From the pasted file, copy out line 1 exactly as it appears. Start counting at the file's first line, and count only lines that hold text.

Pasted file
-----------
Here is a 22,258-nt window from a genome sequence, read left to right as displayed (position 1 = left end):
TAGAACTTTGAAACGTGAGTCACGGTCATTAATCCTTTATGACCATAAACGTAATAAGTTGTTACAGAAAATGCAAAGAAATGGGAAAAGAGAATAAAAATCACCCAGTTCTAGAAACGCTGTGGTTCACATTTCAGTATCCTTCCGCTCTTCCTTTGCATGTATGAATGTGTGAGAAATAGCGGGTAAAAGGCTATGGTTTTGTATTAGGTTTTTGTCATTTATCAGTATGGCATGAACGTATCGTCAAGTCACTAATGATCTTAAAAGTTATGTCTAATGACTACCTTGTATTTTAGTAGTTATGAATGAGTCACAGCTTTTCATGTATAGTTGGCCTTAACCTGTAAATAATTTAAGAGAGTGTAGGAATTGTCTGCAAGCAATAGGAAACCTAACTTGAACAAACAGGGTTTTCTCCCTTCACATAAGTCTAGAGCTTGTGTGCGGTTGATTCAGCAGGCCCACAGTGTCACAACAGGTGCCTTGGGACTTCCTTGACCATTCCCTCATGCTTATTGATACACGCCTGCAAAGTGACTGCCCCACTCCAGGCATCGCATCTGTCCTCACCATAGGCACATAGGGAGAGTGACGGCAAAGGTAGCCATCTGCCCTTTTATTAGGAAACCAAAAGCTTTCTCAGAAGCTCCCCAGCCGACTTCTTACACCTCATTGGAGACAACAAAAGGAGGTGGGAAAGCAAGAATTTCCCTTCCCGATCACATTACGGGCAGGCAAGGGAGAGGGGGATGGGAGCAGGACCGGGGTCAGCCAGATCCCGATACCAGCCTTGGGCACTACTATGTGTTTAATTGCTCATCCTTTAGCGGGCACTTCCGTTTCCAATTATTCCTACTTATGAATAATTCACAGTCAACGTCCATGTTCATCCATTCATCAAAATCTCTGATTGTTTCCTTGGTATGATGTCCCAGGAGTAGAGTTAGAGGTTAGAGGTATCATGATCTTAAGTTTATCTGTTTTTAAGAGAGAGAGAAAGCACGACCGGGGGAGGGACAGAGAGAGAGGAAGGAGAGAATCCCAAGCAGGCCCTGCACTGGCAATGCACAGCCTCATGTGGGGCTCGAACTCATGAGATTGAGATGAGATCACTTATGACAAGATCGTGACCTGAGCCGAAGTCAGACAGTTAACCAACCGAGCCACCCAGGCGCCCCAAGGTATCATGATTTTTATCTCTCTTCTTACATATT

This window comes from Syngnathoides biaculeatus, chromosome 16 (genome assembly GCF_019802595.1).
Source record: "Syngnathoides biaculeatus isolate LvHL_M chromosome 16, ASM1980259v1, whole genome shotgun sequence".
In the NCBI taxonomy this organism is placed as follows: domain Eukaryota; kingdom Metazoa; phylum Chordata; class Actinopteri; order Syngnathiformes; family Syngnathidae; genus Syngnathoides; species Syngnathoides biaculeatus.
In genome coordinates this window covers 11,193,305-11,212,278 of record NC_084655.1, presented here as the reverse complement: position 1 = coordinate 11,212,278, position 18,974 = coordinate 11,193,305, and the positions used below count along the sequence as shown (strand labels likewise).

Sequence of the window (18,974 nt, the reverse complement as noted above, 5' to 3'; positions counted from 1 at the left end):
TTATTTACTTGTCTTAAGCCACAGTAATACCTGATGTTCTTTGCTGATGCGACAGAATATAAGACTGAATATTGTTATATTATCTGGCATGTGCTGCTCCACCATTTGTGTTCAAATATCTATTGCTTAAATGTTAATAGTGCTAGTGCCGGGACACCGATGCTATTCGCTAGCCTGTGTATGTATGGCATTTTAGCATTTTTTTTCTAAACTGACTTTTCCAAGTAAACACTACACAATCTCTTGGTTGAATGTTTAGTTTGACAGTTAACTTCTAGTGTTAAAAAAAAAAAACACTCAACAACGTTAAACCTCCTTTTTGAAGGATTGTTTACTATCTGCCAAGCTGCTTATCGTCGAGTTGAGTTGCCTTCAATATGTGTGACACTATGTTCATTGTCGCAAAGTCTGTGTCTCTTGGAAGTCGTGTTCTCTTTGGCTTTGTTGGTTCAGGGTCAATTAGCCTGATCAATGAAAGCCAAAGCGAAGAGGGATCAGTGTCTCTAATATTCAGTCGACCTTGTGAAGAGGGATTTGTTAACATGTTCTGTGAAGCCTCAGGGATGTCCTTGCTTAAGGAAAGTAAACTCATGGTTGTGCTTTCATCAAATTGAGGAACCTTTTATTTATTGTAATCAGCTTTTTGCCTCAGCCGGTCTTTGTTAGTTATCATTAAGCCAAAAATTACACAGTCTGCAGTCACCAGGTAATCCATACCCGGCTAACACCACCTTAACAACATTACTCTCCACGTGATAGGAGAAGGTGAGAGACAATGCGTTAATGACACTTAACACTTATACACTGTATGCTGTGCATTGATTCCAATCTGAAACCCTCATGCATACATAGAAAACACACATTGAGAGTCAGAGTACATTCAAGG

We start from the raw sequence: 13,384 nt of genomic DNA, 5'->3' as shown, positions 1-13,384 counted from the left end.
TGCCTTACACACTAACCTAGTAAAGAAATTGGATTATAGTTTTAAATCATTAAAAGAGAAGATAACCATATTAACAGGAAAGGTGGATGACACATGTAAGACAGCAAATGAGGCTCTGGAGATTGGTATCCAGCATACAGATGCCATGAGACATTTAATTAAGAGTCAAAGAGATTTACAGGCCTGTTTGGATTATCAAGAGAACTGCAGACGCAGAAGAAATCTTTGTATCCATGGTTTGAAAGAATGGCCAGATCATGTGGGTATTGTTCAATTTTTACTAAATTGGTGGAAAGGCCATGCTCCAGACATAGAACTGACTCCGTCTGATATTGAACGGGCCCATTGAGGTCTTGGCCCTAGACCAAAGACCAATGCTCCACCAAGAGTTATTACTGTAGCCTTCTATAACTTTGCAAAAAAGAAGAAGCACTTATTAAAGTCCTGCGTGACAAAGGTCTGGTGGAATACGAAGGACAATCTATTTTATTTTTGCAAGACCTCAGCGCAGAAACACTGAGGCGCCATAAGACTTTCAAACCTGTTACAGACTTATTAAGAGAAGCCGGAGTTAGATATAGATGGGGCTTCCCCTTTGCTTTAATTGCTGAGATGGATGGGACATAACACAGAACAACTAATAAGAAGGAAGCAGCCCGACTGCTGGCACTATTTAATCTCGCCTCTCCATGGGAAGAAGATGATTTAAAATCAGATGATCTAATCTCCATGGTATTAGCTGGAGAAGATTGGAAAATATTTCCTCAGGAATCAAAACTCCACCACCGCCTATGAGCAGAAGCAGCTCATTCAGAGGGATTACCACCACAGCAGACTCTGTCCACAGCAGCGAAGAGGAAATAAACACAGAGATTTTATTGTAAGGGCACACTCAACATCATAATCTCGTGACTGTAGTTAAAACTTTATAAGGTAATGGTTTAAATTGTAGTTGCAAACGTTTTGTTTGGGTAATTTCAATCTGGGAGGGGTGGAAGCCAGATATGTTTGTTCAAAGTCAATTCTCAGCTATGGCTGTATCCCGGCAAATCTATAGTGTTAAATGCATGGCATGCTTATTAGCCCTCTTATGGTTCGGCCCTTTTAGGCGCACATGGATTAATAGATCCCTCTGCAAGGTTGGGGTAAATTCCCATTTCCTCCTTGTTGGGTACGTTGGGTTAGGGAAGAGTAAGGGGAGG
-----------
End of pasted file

Here is a 22,258-nt window from a genome sequence, read left to right as displayed (position 1 = left end):